1c. Governors Gina Raimondo (RI), Andrew Cuomo (NY), Dan Malloy (CT) and Phil Murphy (NJ) announced the States for Gun Safety Coalition, formed to combat gun violence. In the absence of Federal action on guns, these four states are pooling resources to track guns and prevent certain people from accessing weapons. Most interesting for people who trust in science and reason:

“The four states will also designate institutions of higher education to partner and create the nation’s first Regional Gun Violence Research Consortium. The consortium will be comprised of dedicated public health, social welfare, public policy, and criminal justice experts who will share and examine data to better inform policymakers nationwide. This groundbreaking consortium will fill the void left by the federal government’s 1996 ban on the use of federal funds to study gun violence which has obstructed research efforts across the nation, including at the Centers for Disease Control and Prevention and the National Institutes of Health.”

2a. Patricia Morgan, Rhode Island House Minority Leader and Republican candidate for Governor of Rhode Island made the journey to Burrillville Wednesday to announce her opposition to Invenergy‘s proposed $1 billion fracked gas and diesel oil burning power plant. But Morgan also showed that she has a lot to learn about both the environment and energy policy. She three times refereed to LNG as Liquid Nitrogen Gas, and admitted that her understanding of the issues is based on conversations with National Grid and ISO New England representatives, both of whom have pro-industry, pro-gas pipeline agendas.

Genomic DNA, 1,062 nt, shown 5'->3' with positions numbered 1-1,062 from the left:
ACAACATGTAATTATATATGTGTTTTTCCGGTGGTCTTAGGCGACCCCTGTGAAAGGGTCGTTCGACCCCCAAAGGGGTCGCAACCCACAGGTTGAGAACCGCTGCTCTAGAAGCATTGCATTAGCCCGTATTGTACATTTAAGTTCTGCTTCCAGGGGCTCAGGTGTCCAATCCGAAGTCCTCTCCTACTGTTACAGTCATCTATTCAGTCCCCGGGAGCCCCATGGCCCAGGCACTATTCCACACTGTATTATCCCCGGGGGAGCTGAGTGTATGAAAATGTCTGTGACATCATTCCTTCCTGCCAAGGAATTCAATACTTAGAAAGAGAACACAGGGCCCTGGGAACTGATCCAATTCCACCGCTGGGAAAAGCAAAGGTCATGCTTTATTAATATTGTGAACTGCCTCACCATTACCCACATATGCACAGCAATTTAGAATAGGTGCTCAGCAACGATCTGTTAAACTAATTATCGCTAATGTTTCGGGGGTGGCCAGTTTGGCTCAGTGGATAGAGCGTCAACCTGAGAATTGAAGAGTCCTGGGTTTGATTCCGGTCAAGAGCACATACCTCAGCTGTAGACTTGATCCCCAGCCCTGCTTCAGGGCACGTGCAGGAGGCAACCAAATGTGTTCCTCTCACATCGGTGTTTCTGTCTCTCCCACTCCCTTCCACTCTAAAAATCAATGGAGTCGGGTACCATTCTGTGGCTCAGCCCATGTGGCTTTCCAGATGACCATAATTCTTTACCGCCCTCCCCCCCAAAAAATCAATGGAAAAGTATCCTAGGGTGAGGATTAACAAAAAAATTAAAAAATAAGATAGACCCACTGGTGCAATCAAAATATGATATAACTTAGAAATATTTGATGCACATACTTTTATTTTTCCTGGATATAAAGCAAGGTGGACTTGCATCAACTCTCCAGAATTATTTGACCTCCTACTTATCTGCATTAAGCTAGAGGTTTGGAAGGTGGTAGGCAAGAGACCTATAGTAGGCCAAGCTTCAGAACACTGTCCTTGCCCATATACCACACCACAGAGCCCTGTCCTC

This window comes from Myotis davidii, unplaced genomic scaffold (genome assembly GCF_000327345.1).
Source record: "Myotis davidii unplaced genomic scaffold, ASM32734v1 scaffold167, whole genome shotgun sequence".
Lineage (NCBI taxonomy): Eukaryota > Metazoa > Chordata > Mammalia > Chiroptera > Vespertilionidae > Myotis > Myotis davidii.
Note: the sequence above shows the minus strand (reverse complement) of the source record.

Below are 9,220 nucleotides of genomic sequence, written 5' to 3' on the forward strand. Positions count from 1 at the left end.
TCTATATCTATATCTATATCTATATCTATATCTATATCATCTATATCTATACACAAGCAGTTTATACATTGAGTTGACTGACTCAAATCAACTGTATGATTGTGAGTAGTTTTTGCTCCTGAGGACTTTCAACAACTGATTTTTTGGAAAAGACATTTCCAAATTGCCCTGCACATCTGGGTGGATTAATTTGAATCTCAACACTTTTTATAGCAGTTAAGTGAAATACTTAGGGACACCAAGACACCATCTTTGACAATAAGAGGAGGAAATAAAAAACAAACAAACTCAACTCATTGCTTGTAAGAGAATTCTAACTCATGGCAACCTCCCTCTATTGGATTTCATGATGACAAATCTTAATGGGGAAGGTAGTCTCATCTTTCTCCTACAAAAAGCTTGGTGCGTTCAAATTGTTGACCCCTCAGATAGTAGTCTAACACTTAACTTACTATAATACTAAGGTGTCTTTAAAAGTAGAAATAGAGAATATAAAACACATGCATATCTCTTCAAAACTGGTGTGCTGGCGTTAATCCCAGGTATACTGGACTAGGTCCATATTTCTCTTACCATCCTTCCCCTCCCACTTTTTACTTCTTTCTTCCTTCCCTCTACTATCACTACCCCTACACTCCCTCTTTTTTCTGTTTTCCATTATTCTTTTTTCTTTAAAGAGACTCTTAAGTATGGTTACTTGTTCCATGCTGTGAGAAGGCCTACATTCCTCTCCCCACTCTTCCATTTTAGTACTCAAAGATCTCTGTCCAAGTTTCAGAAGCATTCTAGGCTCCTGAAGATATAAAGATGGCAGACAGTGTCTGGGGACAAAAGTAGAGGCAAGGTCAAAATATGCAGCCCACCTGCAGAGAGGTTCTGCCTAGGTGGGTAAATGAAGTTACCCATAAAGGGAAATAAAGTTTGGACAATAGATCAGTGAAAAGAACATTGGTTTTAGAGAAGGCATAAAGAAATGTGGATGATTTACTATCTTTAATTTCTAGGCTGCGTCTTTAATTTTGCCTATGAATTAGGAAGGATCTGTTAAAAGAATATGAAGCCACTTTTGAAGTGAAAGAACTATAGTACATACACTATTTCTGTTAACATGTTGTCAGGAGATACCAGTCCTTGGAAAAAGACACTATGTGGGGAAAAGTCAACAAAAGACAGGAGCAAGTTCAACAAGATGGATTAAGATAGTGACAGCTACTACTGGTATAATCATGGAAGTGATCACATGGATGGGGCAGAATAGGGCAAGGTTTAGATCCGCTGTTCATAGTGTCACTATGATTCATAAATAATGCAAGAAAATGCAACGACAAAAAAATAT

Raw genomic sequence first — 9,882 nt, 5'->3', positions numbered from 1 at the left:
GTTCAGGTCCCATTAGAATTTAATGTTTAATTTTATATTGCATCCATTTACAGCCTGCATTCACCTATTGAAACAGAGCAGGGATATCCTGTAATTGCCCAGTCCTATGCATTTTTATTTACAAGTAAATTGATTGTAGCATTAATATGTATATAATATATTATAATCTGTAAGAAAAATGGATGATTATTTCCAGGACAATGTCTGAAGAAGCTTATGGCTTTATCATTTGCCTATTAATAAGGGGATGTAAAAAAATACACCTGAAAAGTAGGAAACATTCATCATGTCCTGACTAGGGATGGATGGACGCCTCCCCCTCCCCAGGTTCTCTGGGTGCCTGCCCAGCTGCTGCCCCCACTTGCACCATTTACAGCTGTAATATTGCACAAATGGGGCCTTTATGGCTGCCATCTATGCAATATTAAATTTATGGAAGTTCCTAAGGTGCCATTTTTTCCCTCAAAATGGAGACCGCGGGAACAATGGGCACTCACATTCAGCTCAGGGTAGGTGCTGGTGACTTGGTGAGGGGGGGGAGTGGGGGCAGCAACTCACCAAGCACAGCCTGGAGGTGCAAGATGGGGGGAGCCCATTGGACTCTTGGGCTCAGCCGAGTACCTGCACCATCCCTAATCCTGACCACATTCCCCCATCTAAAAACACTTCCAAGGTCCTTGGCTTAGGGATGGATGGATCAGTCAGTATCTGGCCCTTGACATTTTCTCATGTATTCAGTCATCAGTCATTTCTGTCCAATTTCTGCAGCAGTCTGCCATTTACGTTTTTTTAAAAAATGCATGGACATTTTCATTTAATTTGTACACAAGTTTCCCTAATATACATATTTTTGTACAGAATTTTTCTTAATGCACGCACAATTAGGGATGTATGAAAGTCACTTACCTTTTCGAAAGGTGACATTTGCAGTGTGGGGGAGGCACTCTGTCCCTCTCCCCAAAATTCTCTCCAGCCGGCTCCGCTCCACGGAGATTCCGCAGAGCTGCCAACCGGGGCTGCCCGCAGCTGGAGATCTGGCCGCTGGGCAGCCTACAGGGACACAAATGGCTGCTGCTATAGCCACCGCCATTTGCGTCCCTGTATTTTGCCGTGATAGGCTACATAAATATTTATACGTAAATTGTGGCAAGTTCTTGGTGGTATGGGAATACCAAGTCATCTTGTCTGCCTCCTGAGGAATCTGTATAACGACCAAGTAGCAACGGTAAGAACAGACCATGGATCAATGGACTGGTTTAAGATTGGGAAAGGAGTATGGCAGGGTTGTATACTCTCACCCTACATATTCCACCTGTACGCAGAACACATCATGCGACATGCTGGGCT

Two small points in Morgan’s favor: She says she came to Burrillville to learn and she agreed that climate change is real and is a threat.

2b. National Grid, meanwhile, has a rate case before the Rhode Island Public Utilities Commission (PUC). They are asking for gas and electric rate increases and they are asking for permission to increase their profits as well. This British company already extracts billions from Rhode Island, but shareholders and CEOs are never satisfied.

At a public comment meeting in Pawtucket, the George Wiley Center and the Providence Chapter of the Democratic Socialists of America made the case for PIPP (Percentage Income Payment Plan). Under PIPP, a plan Rhode Island had in place from 1986 to the mid-90’s, people pay a percentage of their income for their utility bills instead of a fixed rate. PIPP is strongly opposed by National Grid, even though it would allow Rhode Islanders in poverty or on fixed incomes to avoid falling behind on their utility payments.

Here’s Will Speck member of the Providence Chapter of the Democratic Socialists of America, presenting the case against a rate increase for National Grid:

The next public hearing is 6pm, March 1, 2018 in the Hope High School cafeteria, 324 Hope Street, Providence.

Show up and demand the energy systems Rhode Island needs for the 21st Century.

2c. Representative Aaron Regunberg (Democrat, District 4, Providence) has introduced two bills that would create greater accountability in our electric utility system.

The first bill (H7661) would begin the process of establishing a public not-for-profit utility model in the state. The second (H7674) would create transparency in private utilities companies’ advertising and public relations budgets. It would allow customers to see how much of their dollar is actually going to the services they receive.

2d. ISO New England, which oversees and regulates electrical power in our region, released a draft of its Operational Fuel Security Analysis. This study looks to the winter of 2024/2025 and assesses the needs of the electrical grid. If ever you need proof that ISO is under the spell of the fossil fuel lobby, this is it.